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CBE Seminar: “Engineering Bacteria to Expand the Chemistry of Life”
February 10 at 3:00 PM - 4:00 PM
In living organisms, translation of genetic information by the ribosome transforms the information embedded in DNA into actuating components, namely proteins. Though life itself is incredibly diverse at the macroscopic level, at the molecular level, all of life uses the same set of machinery for translation – 20 standard amino acid building blocks (with minor exceptions), transfer RNAs (tRNA), and ribosomes. The convergence and association of these interdependent biomolecules is neatly captured in a table known as The Standard Genetic Code. Even after billions of years of genetic drift, The Standard Genetic Code has been largely refractory to change. In this talk, I will be discussing strategies and methods for building organisms that can make and use non-standard amino acids to make proteins with enhanced or expanded function.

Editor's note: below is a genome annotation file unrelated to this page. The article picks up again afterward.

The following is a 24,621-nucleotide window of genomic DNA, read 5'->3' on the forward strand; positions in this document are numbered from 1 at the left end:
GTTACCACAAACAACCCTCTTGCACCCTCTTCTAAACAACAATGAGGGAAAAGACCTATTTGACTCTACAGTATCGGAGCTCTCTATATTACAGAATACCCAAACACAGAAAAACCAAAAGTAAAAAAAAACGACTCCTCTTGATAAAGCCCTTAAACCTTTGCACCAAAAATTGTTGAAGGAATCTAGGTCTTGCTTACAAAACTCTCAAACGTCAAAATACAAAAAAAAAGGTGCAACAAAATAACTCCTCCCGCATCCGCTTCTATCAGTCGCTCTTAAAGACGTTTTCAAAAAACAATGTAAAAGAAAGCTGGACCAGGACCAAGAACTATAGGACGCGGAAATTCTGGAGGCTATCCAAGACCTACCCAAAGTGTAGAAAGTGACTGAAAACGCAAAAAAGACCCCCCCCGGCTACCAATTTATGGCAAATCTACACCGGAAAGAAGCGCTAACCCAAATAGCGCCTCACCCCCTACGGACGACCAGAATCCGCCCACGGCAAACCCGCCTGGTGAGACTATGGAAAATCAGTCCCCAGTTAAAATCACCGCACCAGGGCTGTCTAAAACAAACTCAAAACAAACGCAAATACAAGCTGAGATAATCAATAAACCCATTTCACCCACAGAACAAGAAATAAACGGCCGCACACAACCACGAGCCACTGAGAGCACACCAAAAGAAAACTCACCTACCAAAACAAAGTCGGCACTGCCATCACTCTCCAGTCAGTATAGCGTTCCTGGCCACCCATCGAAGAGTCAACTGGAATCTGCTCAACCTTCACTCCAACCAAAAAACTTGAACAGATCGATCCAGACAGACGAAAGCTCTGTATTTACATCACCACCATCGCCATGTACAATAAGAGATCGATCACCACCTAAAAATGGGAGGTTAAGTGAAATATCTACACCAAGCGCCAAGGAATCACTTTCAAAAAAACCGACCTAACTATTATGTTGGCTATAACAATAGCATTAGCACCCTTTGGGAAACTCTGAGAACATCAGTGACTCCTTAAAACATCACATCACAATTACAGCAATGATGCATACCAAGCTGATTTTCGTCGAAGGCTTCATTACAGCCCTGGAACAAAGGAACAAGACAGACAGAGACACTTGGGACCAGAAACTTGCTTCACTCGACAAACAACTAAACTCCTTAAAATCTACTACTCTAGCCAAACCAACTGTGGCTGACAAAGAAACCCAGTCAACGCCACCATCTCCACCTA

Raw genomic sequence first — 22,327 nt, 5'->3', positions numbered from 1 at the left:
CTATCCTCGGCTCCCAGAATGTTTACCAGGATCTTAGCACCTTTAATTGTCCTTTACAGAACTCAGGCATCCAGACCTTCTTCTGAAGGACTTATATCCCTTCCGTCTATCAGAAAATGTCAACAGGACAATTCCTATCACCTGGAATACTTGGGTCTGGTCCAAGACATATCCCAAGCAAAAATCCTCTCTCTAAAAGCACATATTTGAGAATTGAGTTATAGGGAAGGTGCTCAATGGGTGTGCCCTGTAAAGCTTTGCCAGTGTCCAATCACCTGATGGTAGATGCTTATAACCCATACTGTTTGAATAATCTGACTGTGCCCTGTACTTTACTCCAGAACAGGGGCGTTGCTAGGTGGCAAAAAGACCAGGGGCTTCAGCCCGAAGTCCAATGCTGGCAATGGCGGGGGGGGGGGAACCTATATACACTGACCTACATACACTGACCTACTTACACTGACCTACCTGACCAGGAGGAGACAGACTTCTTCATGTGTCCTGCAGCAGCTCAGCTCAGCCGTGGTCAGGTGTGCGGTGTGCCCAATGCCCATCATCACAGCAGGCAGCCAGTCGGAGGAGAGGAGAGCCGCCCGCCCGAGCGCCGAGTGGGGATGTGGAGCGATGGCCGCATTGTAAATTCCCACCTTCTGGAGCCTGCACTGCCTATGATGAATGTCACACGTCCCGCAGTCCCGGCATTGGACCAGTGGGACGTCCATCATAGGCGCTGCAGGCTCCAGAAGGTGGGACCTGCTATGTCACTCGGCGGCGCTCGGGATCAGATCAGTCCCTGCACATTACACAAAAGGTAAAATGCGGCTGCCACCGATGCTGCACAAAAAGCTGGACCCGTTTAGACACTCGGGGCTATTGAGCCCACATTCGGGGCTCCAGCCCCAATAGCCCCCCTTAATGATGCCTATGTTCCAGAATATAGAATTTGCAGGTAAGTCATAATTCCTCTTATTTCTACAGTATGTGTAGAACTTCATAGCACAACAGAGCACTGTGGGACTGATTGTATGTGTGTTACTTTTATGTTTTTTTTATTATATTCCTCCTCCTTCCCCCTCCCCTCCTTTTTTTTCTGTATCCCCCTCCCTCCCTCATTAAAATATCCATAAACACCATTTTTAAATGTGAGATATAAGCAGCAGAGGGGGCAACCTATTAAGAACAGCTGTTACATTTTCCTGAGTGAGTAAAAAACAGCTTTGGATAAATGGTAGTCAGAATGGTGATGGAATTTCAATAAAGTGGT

Jorge Marchand, PhD
Postdoctoral Fellow - Harvard University
Jorge Marchand is a postdoctoral fellow in the Church Group of the Department of Genetics at Harvard University Medical School. He received his B.S. in Chemical and Biomolecular Engineering from Johns Hopkins University, and his Ph.D. in Chemical and Biomolecular Engineering from the University of California at Berkeley. His work leverages natural biosynthetic pathways to engineer organisms capable of producing chemically diverse biochemicals and biomacromolecules.